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John Abrahams, MD, FAANS
Q. What are symptoms of a pinched nerve?
A. You’ll feel a sudden pain shooting from the base of your neck, through your shoulder, down one arm and into your fingers. Or, you may feel weakness or numbness alone or in combination with pain. The pain may radiate into your chest. The pain is chronic and can severely affect your quality of life
.Q: What causes these symptoms in my arm and fingers?
A. They probably indicate a compressed – also called pinched – nerve in your cervical spine, the first seven bones of your spinal column, located in your neck. The typical cause is a herniated disc in your cervical spine. The disc is the cushion between the spine’s vertebrae. Herniation means that part of a disc is outside its normal place. If that material compresses a nearby nerve, you feel a searing pain.
Q. What caused my disc to herniate?
A. Usually, there’s no answer. You move a certain way – perhaps simply turning your head — and it happens. Less commonly, you may have disc degeneration from aging and an accident exacerbates it. In 25 percent of cases, herniation results from degeneration of the spine due to evolving arthritis.
Q. What are my non-surgical treatment options?
A. Your doctor will first use Motrin to try to reduce your pain. If pain continues, you’ll have an MRI of your cervical spine. If this shows disc herniation, you’ll go on a seven-day dose of oral steroids. If all goes well, the steroids will reduce the inflammation of the compressed nerve. Typically, as your pain diminishes, the disc reabsorbs the herniated material, which relieves pressure on the nerve. If you are among the approximately 30 percent of patients who don’t respond to systemic steroids, your doctor will inject steroids around the surface of the compressed nerve. If you respond to either systemic or injected steroids, you could be pain-free within weeks and back to normal in six to eight weeks.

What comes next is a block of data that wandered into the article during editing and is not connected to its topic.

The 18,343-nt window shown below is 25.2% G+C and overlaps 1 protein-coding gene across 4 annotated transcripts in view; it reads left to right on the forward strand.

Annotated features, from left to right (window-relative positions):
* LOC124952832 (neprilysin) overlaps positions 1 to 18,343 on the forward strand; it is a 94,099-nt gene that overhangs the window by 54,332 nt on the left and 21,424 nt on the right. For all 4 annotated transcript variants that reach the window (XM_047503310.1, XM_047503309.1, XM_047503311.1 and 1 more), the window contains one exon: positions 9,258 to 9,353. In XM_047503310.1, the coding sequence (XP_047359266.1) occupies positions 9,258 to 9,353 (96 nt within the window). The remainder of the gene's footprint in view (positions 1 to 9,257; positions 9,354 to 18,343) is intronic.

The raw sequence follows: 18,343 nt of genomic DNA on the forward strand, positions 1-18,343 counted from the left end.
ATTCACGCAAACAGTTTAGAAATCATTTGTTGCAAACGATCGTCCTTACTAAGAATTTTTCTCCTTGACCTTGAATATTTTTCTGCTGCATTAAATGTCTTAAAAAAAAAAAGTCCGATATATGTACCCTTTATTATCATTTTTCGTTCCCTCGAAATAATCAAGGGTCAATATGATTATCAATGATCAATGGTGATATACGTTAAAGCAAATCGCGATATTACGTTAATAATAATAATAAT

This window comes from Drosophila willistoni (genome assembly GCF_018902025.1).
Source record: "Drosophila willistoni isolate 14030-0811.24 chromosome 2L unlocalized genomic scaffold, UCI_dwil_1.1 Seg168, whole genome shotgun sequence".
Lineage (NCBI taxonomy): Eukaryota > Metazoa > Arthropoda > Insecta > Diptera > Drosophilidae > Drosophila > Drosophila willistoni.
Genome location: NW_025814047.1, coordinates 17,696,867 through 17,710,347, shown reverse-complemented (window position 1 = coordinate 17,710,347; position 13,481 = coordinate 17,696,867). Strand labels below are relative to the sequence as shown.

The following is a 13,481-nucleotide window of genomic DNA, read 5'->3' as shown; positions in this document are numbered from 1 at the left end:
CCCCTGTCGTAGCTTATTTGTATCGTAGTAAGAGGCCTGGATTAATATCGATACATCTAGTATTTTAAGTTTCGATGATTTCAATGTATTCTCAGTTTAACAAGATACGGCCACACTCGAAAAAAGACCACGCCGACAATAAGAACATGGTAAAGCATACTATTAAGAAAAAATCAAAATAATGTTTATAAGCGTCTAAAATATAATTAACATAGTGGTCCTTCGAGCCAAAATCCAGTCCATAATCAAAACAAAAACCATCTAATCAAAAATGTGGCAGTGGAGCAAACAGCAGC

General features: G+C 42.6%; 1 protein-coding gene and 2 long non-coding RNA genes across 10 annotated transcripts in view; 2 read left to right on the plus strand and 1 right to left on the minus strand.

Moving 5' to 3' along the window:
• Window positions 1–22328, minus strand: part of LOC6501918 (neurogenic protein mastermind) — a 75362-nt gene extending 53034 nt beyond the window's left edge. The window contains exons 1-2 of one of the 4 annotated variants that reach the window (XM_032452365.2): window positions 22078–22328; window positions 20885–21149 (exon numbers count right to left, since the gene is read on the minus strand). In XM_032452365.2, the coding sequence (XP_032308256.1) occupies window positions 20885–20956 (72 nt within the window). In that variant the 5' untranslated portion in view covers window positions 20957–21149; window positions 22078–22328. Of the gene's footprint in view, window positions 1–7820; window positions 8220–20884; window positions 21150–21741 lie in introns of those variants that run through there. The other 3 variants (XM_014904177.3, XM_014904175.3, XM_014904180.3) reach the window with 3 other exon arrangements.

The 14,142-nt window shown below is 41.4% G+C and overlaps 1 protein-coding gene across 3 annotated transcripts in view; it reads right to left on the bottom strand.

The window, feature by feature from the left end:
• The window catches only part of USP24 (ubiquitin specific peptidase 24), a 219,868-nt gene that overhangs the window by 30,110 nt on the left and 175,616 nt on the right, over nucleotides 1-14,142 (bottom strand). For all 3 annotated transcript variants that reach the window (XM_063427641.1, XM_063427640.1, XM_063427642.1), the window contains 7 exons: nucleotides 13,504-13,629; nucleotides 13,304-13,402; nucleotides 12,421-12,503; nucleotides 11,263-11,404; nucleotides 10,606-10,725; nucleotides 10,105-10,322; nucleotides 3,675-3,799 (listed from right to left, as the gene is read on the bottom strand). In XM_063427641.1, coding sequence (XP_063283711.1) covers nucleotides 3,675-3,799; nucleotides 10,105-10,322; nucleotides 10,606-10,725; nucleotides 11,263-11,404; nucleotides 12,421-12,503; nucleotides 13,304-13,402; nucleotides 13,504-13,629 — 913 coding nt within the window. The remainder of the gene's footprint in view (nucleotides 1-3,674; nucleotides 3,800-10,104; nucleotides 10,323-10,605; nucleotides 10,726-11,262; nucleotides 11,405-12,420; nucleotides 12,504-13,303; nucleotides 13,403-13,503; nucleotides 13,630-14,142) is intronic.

Q. Is there a surgical treatment?
A. If steroids don’t reduce your pain, your primary physician will refer you to a surgeon. Surgical treatment involves making a one-inch-long incision in the neck and removing the herniated disc entirely. That immediately decompresses the nerve. We then insert a spacer where the disc was and secure it with two small metal plates to the upper and lower vertebrae. The body heals by fusing the upper and lower vertebrae. You’ll have a minimal loss of mobility of the neck, which you won’t even notice. A recent alternative to the spacer is a titanium disc replacement. No fusion is involved. Either way, surgery takes under an hour and most patients leave the hospital the same day. You’ll probably be back to work in a week. After surgery, physical therapy helps strengthen your core and expand your neck’s range of motion. More than 95 percent of patients undergoing surgery enjoy a complete resolution of their symptoms. If you stay here overnight, a physical therapist comes to your room to start your recovery. NWH also has m more than 1,000 spine surgeries a year and have developed great expertise in surgical treatment and post-sua comprehensive outpatient physical therapy facility.
Northern Westchester Hospital
Co-Director, Orthopedic & Spine Institute, Spine Section
Read Past Topics from Dr. Abrahams:
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